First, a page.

There’s the Global Philanthropy Forum in the US, a network of high-net-worth individuals committed to advancing international causes through their giving, investing, and policy voice. And, just a few of the popular conferences on the global circuit include the Skoll World Forum, the UK’s annual social investment conference Good Deals, the GIIN investor forum and Social Capital Markets (SOCAP) a gathering of individuals and organisations dedicated to directing market systems to social impact.

And now for the first time in the UK a six month leadership programme is being launched inviting international wealth holders and inheritors, entrepreneurs, investors and pioneering individuals to learn, connect and act with like-minded others. The Pioneers for Change Leadership Programme is designed to inspire, equip, connect and support leaders who want to explore and elevate their potential for positive impact. Continuing the Carnegie legacy and in keeping with the Sillicon Valley brand of philanthropy, the programme aims to ignite a revolution, and foster international leadership in philanthropy, social investment and entrepreneurship.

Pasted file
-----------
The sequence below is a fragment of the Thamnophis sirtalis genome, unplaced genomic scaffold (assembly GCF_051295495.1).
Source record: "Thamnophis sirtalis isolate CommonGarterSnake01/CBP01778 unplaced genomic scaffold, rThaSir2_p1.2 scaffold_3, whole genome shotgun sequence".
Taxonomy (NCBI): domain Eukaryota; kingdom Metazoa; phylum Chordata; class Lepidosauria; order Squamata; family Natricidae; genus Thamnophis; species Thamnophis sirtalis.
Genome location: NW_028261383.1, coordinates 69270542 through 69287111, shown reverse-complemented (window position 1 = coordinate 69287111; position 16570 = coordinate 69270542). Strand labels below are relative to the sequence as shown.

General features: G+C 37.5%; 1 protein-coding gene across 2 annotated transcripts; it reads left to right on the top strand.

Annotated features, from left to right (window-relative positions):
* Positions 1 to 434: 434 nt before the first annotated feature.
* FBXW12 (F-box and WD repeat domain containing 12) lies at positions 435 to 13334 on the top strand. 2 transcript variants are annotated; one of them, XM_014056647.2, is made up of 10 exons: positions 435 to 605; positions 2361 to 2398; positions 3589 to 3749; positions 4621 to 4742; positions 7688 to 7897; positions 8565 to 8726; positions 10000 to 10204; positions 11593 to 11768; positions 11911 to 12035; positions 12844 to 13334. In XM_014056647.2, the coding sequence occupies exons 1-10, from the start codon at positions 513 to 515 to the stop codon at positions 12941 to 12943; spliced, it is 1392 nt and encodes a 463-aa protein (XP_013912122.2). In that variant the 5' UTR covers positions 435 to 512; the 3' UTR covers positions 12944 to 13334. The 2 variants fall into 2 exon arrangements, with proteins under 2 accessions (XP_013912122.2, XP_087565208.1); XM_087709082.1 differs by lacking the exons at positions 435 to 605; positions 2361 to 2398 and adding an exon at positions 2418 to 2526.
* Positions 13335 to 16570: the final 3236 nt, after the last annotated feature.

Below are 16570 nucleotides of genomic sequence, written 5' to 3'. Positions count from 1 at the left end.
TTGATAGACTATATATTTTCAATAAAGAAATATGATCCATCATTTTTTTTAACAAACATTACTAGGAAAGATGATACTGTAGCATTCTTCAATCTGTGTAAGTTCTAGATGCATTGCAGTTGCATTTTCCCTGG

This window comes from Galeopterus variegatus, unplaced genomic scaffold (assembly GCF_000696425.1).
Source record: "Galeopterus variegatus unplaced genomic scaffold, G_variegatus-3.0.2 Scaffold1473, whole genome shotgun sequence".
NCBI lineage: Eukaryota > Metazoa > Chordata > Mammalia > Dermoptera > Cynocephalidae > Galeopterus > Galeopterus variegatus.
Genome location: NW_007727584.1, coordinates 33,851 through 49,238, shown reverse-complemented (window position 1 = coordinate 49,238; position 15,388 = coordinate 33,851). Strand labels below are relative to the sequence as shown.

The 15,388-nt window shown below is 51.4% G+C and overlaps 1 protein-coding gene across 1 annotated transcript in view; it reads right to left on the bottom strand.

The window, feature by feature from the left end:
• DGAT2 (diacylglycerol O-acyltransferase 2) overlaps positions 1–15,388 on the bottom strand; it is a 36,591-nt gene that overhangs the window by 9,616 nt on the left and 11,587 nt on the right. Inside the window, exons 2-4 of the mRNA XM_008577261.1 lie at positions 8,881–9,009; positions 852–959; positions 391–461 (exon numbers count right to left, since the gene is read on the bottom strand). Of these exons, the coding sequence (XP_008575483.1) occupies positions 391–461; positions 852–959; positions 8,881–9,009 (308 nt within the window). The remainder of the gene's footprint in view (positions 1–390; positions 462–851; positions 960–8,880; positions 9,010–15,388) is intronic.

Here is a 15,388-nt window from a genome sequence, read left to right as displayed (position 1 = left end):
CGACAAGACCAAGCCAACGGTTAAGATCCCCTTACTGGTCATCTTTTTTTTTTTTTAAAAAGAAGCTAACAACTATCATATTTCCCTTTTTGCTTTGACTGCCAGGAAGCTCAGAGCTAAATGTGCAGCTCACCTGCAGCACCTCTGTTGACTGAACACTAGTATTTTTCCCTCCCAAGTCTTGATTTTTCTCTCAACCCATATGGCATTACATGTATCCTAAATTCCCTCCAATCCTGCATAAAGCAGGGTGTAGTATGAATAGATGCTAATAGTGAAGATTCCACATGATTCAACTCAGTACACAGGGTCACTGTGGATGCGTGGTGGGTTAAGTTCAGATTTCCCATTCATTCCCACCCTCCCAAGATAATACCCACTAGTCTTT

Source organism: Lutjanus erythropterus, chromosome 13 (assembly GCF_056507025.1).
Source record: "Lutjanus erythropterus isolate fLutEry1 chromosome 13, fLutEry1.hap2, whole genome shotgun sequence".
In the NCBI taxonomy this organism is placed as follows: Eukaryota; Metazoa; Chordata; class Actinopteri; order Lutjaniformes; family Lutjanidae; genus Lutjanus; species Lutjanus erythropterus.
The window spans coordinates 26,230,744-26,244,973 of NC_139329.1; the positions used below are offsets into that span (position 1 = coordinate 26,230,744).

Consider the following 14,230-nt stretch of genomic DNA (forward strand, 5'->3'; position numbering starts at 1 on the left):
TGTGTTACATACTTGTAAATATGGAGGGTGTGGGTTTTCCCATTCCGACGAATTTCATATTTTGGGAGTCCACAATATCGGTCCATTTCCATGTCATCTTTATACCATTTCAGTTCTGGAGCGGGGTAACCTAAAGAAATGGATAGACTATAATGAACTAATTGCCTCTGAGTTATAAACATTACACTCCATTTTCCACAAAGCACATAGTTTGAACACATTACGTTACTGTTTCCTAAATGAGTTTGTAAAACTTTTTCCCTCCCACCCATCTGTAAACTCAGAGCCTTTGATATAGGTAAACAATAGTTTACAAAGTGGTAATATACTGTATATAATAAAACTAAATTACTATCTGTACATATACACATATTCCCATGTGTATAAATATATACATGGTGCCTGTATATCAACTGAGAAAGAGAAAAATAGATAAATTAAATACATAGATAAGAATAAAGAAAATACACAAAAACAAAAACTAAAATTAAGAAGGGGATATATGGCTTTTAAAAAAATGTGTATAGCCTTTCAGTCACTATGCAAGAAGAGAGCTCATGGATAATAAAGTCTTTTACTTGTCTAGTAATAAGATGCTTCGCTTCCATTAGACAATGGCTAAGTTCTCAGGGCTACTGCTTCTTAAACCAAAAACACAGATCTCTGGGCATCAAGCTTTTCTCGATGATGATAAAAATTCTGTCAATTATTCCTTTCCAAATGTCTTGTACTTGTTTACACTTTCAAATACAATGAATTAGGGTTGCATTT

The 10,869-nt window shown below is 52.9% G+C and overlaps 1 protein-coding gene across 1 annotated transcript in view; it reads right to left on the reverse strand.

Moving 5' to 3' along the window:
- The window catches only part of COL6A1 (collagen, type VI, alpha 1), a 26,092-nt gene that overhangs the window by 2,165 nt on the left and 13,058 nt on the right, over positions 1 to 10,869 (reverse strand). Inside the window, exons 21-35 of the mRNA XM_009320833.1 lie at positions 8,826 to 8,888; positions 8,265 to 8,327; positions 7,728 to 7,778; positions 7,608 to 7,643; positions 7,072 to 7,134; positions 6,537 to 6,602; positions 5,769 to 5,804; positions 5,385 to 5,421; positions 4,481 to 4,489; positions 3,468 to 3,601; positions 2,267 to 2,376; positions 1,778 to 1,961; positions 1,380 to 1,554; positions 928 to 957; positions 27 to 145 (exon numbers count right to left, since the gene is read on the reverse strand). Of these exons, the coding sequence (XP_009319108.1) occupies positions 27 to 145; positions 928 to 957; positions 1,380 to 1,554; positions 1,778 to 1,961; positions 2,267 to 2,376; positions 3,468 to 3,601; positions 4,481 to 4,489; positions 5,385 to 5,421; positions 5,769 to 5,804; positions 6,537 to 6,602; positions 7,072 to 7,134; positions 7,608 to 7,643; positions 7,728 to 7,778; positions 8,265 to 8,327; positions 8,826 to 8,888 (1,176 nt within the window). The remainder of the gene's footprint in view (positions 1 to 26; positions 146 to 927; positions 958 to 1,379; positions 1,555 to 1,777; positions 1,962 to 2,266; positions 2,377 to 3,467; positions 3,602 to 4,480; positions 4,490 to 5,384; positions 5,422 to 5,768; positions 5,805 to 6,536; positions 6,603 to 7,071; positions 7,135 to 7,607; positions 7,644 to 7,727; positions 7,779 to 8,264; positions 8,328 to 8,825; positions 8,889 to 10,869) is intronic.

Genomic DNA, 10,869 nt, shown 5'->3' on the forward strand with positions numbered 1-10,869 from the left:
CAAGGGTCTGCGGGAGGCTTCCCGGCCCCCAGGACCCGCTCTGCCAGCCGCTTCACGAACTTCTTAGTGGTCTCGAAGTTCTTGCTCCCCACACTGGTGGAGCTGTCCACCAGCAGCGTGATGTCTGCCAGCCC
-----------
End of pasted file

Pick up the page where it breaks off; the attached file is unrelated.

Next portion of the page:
These different influences are shaping today’s approaches to philanthropy in the midst of a wealth transfer of gargantuan proportions. Years of accumulated wealth—in Europe and America—are about to change hands, as the post-war generation dies off. One estimate from a study in America, by Paul Schervish and John Havens of Boston College puts the size of the transfer likely to occur in the US between 1998 and 2052 as somewhere between $41 trillion and $136 trillion. There is an enormous amount of money available, and as an entrepreneurial culture takes root in the world of philanthropy, these may well be the boom years of philanthrocapitalism. 

The original article appeared on Pioneers Post is the media partner for the Pioneers for Change Leadership Programme delivered by Adessy Associates. This article is from a series of monthly articles exploring the changing world of philanthropy.